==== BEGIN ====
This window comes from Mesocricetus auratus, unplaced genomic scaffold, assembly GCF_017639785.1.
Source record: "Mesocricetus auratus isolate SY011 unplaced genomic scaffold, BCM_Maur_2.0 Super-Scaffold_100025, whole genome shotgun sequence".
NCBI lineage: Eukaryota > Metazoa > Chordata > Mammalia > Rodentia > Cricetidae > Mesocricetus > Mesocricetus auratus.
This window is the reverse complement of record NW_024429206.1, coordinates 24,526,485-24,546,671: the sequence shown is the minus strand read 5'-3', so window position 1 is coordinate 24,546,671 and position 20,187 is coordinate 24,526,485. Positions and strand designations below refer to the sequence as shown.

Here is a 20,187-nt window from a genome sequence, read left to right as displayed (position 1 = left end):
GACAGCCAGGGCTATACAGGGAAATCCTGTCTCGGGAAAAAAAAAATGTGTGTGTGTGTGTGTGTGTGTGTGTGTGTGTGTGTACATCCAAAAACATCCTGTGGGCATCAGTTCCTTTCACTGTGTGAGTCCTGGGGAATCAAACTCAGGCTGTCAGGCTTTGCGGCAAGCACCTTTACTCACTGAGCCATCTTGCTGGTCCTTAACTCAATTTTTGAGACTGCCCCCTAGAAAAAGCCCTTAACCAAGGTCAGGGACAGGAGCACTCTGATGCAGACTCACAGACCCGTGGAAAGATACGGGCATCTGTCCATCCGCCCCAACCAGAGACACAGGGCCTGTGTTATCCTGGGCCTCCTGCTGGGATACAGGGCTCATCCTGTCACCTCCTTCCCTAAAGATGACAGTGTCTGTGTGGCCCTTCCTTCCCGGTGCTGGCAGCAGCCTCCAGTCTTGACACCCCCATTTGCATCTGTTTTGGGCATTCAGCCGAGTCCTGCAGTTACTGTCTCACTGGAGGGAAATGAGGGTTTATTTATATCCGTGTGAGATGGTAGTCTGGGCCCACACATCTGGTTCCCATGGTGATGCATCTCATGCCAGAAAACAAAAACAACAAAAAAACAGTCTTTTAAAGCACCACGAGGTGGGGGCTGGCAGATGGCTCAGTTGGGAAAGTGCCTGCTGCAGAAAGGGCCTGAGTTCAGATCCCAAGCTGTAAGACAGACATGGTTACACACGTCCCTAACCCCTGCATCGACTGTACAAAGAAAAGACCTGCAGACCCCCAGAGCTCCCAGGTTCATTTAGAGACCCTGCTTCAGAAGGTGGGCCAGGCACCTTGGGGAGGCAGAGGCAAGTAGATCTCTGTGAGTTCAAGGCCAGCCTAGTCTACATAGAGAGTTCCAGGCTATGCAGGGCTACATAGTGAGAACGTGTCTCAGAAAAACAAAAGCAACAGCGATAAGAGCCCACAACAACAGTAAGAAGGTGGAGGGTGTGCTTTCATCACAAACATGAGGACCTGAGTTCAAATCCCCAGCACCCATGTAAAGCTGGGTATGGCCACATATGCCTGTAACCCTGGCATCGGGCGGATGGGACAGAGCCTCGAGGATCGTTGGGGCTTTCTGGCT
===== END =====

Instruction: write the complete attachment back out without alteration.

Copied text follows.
This window comes from Mesocricetus auratus, unplaced genomic scaffold, assembly GCF_017639785.1.
Source record: "Mesocricetus auratus isolate SY011 unplaced genomic scaffold, BCM_Maur_2.0 Super-Scaffold_100025, whole genome shotgun sequence".
NCBI lineage: Eukaryota > Metazoa > Chordata > Mammalia > Rodentia > Cricetidae > Mesocricetus > Mesocricetus auratus.
This window is the reverse complement of record NW_024429206.1, coordinates 24,526,485-24,546,671: the sequence shown is the minus strand read 5'-3', so window position 1 is coordinate 24,546,671 and position 20,187 is coordinate 24,526,485. Positions and strand designations below refer to the sequence as shown.

Here is a 20,187-nt window from a genome sequence, read left to right as displayed (position 1 = left end):
GACAGCCAGGGCTATACAGGGAAATCCTGTCTCGGGAAAAAAAAAATGTGTGTGTGTGTGTGTGTGTGTGTGTGTGTGTGTGTACATCCAAAAACATCCTGTGGGCATCAGTTCCTTTCACTGTGTGAGTCCTGGGGAATCAAACTCAGGCTGTCAGGCTTTGCGGCAAGCACCTTTACTCACTGAGCCATCTTGCTGGTCCTTAACTCAATTTTTGAGACTGCCCCCTAGAAAAAGCCCTTAACCAAGGTCAGGGACAGGAGCACTCTGATGCAGACTCACAGACCCGTGGAAAGATACGGGCATCTGTCCATCCGCCCCAACCAGAGACACAGGGCCTGTGTTATCCTGGGCCTCCTGCTGGGATACAGGGCTCATCCTGTCACCTCCTTCCCTAAAGATGACAGTGTCTGTGTGGCCCTTCCTTCCCGGTGCTGGCAGCAGCCTCCAGTCTTGACACCCCCATTTGCATCTGTTTTGGGCATTCAGCCGAGTCCTGCAGTTACTGTCTCACTGGAGGGAAATGAGGGTTTATTTATATCCGTGTGAGATGGTAGTCTGGGCCCACACATCTGGTTCCCATGGTGATGCATCTCATGCCAGAAAACAAAAACAACAAAAAAACAGTCTTTTAAAGCACCACGAGGTGGGGGCTGGCAGATGGCTCAGTTGGGAAAGTGCCTGCTGCAGAAAGGGCCTGAGTTCAGATCCCAAGCTGTAAGACAGACATGGTTACACACGTCCCTAACCCCTGCATCGACTGTACAAAGAAAAGACCTGCAGACCCCCAGAGCTCCCAGGTTCATTTAGAGACCCTGCTTCAGAAGGTGGGCCAGGCACCTTGGGGAGGCAGAGGCAAGTAGATCTCTGTGAGTTCAAGGCCAGCCTAGTCTACATAGAGAGTTCCAGGCTATGCAGGGCTACATAGTGAGAACGTGTCTCAGAAAAACAAAAGCAACAGCGATAAGAGCCCACAACAACAGTAAGAAGGTGGAGGGTGTGCTTTCATCACAAACATGAGGACCTGAGTTCAAATCCCCAGCACCCATGTAAAGCTGGGTATGGCCACATATGCCTGTAACCCTGGCATCGGGCGGATGGGACAGAGCCTCGAGGATCGTTGGGGCTTTCTGGCT